Right now, when we sit in front of our computer or connect to the Internet via our smartphone or tablet we are almost immediately in front of the Web 2.0 and it makes us feel that we all have something interesting to say and that we should broadcast it to the world.
As we know, the Internet has played a crucial role in how we access information and communicate with the world. In its first stages, the web (called now Web 1.0) was fully filled with static websites, we were provided with limited information without the ability to comment or share. The term Web 2.0 was introduced during a meeting held in 2004 by Tim O´Reilly (creator of the Global Network Navigator, which later became AOL.) The Web 2.0 is the World Wide Web actual moment where the user-generated content, interaction and collaboration take a starring role in every communication strategy mainly offering new features that include social networking sites, user-created websites and self-publishing platforms that we weren’t capable to have access before.
For the first time in history, almost everyone has a voice. It sounds great; didn´t it? But the impartiality of the authoritative expert has been replaced by anonymous amateurs.
“Social media gives legions of idiots the right to speak when they once only spoke at a bar after a glass of wine, without harming the community. Then they were quickly silenced, but now they have the same right to speak as a Nobel Prize winner. It’s the invasion of the idiots.” Said Umberto Eco, who some consider to have prophesied the internet actual moment.
Also, Andrew Keen, who wrote “The Cult of the Amateur,” argues the Web has become overwhelmed with useless noise.
The explosion of collaborative websites (Wikipedia), blogs, social networks (Facebook, Twitter, LinkedIn, Instagram, Pinterest, Tumblr, Myspace etc.) and video-sharing sites (YouTube, Vimeo) has allowed any Internet user to become a journalist, digital writer, and filmmaker or rock star. Now everyone can claim to be a creator but is this radical democratization of information the future of the Internet or an emerging catastrophe? Well for real Web 2.0 is your husband, wife, boyfriend, girlfriend, son, daughter, friend, acquaintance. Web 2.0 is you.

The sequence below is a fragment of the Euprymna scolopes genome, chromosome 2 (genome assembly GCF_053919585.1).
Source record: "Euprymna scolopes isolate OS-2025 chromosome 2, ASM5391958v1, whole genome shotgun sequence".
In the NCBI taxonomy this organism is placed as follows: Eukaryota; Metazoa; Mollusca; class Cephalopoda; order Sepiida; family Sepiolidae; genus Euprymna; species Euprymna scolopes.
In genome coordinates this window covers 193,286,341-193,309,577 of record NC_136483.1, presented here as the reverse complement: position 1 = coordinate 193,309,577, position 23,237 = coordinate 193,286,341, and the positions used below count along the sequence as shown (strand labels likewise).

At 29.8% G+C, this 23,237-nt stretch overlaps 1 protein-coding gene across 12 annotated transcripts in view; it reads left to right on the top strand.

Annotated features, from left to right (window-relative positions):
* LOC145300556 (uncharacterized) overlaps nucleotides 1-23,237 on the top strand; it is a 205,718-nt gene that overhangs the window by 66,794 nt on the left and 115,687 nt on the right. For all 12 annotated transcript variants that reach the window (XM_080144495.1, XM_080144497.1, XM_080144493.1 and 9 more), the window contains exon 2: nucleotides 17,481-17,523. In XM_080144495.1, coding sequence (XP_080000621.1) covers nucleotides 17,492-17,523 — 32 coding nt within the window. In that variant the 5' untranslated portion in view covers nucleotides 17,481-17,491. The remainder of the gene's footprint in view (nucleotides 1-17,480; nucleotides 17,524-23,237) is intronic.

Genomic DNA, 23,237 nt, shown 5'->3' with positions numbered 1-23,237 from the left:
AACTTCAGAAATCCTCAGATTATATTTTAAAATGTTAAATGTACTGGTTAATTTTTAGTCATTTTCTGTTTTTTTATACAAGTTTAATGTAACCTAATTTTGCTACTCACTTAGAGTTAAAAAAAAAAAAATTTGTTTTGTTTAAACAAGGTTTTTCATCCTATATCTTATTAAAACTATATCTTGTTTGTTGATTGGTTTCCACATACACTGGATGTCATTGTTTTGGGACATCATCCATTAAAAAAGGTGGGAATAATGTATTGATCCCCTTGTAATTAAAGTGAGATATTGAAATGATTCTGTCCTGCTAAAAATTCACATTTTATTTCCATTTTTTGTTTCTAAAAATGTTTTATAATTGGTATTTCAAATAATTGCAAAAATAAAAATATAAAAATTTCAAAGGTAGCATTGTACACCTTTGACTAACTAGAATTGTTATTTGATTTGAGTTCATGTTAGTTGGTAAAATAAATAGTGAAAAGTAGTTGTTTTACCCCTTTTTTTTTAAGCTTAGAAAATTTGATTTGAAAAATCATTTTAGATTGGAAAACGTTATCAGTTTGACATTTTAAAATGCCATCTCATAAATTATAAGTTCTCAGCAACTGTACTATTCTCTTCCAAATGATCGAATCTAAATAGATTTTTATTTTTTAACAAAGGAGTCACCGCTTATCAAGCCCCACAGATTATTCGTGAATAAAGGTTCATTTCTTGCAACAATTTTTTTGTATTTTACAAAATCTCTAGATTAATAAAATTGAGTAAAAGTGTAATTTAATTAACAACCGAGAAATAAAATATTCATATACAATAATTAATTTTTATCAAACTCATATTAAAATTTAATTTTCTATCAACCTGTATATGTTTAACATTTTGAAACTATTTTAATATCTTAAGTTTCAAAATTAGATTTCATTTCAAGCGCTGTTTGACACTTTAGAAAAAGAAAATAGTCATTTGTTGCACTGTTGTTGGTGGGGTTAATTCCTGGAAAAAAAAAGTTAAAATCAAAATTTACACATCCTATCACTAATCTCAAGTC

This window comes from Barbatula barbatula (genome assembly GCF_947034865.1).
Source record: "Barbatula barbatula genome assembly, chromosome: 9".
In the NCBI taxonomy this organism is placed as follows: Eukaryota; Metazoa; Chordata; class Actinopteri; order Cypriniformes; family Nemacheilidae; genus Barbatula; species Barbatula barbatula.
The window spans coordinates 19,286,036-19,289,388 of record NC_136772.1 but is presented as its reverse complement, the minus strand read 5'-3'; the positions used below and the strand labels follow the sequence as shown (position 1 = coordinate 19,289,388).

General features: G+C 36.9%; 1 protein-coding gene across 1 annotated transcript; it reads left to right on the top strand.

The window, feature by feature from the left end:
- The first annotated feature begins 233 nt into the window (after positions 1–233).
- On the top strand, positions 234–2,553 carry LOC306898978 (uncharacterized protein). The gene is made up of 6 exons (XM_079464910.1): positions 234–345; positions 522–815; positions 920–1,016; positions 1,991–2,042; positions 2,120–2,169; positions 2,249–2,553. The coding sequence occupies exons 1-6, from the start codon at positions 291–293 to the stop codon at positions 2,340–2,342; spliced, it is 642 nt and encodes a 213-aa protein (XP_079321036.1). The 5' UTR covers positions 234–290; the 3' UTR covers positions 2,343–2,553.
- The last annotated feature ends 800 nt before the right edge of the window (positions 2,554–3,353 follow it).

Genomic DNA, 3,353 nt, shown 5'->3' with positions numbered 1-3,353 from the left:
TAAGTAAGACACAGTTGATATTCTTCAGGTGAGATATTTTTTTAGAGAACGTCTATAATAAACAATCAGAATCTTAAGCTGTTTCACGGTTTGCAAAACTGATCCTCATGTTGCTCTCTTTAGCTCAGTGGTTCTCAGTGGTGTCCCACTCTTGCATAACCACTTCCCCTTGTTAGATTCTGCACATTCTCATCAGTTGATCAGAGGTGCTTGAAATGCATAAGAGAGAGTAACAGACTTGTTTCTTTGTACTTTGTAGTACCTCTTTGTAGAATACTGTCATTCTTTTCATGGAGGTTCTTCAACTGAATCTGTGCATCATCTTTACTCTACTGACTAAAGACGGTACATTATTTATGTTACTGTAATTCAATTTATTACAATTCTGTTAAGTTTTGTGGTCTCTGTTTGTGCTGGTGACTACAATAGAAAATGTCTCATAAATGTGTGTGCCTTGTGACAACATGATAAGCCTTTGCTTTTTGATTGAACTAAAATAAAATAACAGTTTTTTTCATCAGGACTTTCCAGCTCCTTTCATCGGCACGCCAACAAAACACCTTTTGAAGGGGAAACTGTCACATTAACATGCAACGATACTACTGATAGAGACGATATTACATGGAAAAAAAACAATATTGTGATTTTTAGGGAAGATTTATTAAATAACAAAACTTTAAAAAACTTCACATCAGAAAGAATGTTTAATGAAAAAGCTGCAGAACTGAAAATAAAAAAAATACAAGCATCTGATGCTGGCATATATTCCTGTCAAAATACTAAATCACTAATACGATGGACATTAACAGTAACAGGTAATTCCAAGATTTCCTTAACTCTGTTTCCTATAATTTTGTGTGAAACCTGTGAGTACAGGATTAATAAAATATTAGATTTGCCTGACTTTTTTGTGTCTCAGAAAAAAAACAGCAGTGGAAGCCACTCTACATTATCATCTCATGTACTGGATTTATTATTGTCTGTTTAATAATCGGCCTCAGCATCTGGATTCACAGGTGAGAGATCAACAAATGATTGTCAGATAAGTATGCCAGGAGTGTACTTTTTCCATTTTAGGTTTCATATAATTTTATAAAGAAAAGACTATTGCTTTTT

Sometimes the Web 2.0 feels filled with forced attractions and collective thought and it is difficult to distinguish when something real arises. We can talk about digital narcissism. When everyone claims to be an author, there can be no reliable information or audience. The media appears to be more important than the content. “The beauty of the Internet is that it connects people. The value is in the other people. If we start to believe that the Internet itself is an entity that has something to say, we’re devaluing those people and making ourselves into idiots.” Jaron Lanier.
We have been provided with everything we desire in great quantities: information, truth, lies, sex, love, porn, distraction, ideas, and above all: abundance. “The Web is us. It’s a mirror rather than a medium. When we go online, we are watching ourselves. So the question is do we want to be looking at ourselves as our best (Cinderella) or our worst (the giant cockroach)? My point is that what appears to the Web 2.0 crowd to be a Disney production is actually a Kafka remix.” Andrew Keen.
We are understanding or trying to understand the world through the digital abundance immerse in the Web 2.0 but that means we could get lost in their infinite channels and infinite truths and lies. Here no one can help us to understand, to discern the authenticity of the messages as Web 2.0 lacks intellectual or ethical authority.
If we are still wondering how attractive the Web 2.0 is or could possibly be we have to assume that it’s present and future is fully attached to ourselves. The Web 2.0 is a social mirror. We’re building something new and we’re doing it together.